Jenn Granneman is an introvert, a highly sensitive person, and an INFJ personality type who has struggled with why she was different from other people. Now she believes introverts and highly sensitive people can lead happy and fulfilling lives when they feel comfortable in their own skin. Jenn wants to change the world by helping people realize that introversion and high sensitivity are acceptable, normal ways of being. She is the founder of IntrovertDear.com, a community and blog for introverts.

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14 Comments

  1. Morena April 20, 2016 at 8:13 pm - Reply

    People think I’m a perfectionist because I love a clean home. Growing up, my family didn’t have much and when I left home, I just wanted a better life for myself and since the people I know are still stuck where they are. They claim I’m not ‘real’ anymore, because I don’t want to live in a bad area or I don’t want to be around their mess. I don’t like a disorganized home or a home that looks like a bomb hit it. My own sister said I changed after my mom passed and because I moved to a different state. as if we didn’t grow up the same and have the same experiences. But she is still where she is and refuses to try harder. Whats wrong with being in a clean environment?? Or living somewhere nice.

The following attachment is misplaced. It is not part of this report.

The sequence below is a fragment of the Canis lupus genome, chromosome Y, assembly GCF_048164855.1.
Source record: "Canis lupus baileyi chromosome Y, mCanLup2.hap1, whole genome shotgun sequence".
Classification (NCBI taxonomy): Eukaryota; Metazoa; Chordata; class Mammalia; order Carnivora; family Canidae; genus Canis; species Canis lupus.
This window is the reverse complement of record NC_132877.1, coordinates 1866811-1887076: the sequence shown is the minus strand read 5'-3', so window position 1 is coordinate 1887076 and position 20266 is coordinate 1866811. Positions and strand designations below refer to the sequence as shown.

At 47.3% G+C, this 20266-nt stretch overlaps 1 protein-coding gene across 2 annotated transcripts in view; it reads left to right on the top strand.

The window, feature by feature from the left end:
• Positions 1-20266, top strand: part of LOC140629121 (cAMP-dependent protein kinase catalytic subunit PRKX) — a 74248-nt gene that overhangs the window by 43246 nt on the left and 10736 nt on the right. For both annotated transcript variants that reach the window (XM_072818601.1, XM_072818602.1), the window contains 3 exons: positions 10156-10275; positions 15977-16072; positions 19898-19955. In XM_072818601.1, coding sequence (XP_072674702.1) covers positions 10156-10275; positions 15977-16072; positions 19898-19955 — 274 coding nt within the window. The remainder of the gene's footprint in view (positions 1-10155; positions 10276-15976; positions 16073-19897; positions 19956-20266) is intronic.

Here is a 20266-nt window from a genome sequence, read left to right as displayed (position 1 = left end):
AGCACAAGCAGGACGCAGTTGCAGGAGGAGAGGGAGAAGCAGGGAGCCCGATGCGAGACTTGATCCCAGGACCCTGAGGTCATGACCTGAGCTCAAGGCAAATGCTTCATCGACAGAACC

Whats wrong with evolving. Even when I’m quiet people say I think I’m perfect and I’m not. I’m going through a lot right now and yet people think, I think I’m perfect and I’m a sweet person. We all have our pet peeves and mines is dishes in the sink and clutter. I like a clean home because my upbringing was horrible. When I carry toiletries, like one of my friends said to me, you have wipes in your bag? because I wiped her nieces face and hands. No one else did.The little girl had a runny nose and food on her hands and she was about to touch me, so I wiped her face and hands and her mom left her like that. but these are things I carry in my bag and just by that, people come out of their mouth and say I’m perfect, because I like to be clean. But they are not.